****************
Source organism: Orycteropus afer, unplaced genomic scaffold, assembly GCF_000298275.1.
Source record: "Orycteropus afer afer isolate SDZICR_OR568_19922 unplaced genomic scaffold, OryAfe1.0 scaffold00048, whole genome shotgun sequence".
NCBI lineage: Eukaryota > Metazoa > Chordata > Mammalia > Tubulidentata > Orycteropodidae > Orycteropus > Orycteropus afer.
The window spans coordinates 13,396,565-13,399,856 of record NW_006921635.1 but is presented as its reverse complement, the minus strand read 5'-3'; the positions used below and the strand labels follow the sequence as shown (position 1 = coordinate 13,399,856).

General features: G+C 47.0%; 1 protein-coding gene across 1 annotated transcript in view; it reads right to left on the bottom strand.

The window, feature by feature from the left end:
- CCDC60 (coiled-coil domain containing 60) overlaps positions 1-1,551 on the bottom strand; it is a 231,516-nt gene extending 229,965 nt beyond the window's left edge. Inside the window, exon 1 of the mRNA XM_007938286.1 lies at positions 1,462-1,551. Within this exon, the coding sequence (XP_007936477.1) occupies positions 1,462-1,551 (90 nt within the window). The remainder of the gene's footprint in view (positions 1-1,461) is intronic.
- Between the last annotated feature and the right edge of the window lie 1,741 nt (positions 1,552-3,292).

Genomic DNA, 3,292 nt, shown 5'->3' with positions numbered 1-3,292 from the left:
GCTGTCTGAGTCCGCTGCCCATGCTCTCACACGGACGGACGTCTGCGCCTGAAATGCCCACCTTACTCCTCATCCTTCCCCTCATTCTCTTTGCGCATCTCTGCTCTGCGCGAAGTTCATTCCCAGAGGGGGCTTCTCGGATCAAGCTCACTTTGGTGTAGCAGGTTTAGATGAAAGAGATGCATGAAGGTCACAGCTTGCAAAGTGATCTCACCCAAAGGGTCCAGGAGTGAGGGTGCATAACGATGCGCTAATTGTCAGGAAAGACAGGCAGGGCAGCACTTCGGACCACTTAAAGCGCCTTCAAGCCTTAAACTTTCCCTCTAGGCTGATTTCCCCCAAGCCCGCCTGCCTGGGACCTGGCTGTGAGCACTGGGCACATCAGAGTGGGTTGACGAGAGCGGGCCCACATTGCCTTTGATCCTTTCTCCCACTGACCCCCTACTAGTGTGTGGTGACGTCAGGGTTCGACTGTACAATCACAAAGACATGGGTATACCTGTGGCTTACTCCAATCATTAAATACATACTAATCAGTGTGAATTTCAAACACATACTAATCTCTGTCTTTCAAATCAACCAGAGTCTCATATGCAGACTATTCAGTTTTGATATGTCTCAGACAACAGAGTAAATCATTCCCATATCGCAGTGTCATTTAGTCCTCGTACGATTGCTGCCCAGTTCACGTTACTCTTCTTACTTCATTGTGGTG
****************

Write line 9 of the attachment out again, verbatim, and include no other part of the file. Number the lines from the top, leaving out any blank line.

Genomic DNA, 3,292 nt, shown 5'->3' with positions numbered 1-3,292 from the left: